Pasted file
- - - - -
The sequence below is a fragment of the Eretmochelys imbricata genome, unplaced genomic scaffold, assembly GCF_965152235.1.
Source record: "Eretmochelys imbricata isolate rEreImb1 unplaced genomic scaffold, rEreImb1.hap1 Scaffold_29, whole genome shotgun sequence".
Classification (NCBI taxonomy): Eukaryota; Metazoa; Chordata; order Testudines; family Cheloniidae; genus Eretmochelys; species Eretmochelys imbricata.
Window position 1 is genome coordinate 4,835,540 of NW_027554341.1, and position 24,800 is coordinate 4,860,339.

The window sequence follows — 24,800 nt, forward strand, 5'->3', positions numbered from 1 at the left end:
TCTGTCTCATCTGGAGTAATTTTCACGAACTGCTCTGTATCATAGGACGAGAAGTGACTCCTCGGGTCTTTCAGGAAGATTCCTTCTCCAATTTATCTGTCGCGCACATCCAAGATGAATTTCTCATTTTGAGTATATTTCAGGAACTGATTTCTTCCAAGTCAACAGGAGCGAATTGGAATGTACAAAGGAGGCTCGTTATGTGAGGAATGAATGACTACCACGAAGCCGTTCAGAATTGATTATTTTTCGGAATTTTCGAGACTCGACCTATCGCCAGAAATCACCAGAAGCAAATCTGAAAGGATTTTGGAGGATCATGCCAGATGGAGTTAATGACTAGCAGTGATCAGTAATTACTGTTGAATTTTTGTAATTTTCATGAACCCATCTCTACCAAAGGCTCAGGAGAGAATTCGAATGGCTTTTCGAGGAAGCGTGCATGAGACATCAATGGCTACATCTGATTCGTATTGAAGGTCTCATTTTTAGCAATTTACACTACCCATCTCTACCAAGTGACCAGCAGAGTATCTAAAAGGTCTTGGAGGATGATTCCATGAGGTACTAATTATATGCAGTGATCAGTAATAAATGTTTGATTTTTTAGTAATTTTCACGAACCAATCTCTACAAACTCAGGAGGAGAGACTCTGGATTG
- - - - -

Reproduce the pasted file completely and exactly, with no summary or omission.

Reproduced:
The sequence below is a fragment of the Eretmochelys imbricata genome, unplaced genomic scaffold, assembly GCF_965152235.1.
Source record: "Eretmochelys imbricata isolate rEreImb1 unplaced genomic scaffold, rEreImb1.hap1 Scaffold_29, whole genome shotgun sequence".
Classification (NCBI taxonomy): Eukaryota; Metazoa; Chordata; order Testudines; family Cheloniidae; genus Eretmochelys; species Eretmochelys imbricata.
Window position 1 is genome coordinate 4,835,540 of NW_027554341.1, and position 24,800 is coordinate 4,860,339.

The window sequence follows — 24,800 nt, forward strand, 5'->3', positions numbered from 1 at the left end:
TCTGTCTCATCTGGAGTAATTTTCACGAACTGCTCTGTATCATAGGACGAGAAGTGACTCCTCGGGTCTTTCAGGAAGATTCCTTCTCCAATTTATCTGTCGCGCACATCCAAGATGAATTTCTCATTTTGAGTATATTTCAGGAACTGATTTCTTCCAAGTCAACAGGAGCGAATTGGAATGTACAAAGGAGGCTCGTTATGTGAGGAATGAATGACTACCACGAAGCCGTTCAGAATTGATTATTTTTCGGAATTTTCGAGACTCGACCTATCGCCAGAAATCACCAGAAGCAAATCTGAAAGGATTTTGGAGGATCATGCCAGATGGAGTTAATGACTAGCAGTGATCAGTAATTACTGTTGAATTTTTGTAATTTTCATGAACCCATCTCTACCAAAGGCTCAGGAGAGAATTCGAATGGCTTTTCGAGGAAGCGTGCATGAGACATCAATGGCTACATCTGATTCGTATTGAAGGTCTCATTTTTAGCAATTTACACTACCCATCTCTACCAAGTGACCAGCAGAGTATCTAAAAGGTCTTGGAGGATGATTCCATGAGGTACTAATTATATGCAGTGATCAGTAATAAATGTTTGATTTTTTAGTAATTTTCACGAACCAATCTCTACAAACTCAGGAGGAGAGACTCTGGATTG